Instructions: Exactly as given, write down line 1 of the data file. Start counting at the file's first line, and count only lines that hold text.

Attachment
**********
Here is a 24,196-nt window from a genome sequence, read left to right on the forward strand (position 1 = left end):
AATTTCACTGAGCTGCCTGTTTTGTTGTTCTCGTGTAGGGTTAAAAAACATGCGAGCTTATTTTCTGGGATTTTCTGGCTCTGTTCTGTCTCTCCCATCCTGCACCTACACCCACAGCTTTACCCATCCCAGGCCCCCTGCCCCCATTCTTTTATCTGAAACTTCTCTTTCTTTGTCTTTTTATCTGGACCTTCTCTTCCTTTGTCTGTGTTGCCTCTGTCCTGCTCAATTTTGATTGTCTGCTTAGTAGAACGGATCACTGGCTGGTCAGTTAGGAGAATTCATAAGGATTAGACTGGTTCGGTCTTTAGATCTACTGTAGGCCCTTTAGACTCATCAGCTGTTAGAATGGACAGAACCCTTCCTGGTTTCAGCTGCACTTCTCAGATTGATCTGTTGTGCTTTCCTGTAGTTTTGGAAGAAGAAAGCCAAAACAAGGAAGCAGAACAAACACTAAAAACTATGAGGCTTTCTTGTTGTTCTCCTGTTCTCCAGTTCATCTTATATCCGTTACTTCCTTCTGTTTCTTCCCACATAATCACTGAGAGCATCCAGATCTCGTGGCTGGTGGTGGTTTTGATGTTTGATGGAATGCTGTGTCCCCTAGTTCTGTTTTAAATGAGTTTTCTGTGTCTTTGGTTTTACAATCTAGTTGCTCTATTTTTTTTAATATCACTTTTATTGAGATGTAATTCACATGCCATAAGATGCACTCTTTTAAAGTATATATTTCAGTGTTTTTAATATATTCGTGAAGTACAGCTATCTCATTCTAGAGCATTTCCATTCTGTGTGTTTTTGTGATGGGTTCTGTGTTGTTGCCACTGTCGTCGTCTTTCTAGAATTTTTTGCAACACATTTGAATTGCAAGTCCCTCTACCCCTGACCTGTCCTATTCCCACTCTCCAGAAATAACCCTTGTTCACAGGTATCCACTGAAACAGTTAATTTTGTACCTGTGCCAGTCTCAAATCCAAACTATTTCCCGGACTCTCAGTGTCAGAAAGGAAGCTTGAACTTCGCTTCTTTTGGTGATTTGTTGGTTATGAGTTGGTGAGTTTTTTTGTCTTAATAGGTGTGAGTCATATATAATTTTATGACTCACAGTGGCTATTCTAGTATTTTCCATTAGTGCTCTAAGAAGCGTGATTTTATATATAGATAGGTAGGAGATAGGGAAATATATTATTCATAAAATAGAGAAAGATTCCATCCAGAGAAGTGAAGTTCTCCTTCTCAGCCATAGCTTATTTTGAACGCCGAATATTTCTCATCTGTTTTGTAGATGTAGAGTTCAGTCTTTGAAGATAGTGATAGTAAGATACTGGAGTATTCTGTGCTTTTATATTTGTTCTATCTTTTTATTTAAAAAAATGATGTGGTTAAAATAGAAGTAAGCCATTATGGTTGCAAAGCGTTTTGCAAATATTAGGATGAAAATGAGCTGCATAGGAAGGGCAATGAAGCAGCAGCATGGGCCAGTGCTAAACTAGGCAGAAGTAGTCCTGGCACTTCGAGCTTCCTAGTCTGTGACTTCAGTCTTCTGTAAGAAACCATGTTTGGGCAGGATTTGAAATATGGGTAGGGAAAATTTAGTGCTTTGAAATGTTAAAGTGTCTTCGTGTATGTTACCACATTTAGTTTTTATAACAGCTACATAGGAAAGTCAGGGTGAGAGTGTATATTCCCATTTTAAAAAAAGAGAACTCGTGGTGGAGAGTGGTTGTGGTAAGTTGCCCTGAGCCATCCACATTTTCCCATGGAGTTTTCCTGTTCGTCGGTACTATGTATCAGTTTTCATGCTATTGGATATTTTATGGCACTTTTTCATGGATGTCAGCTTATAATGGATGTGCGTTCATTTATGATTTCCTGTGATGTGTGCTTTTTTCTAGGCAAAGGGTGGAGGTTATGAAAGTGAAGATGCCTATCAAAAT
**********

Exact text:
Here is a 24,196-nt window from a genome sequence, read left to right on the forward strand (position 1 = left end):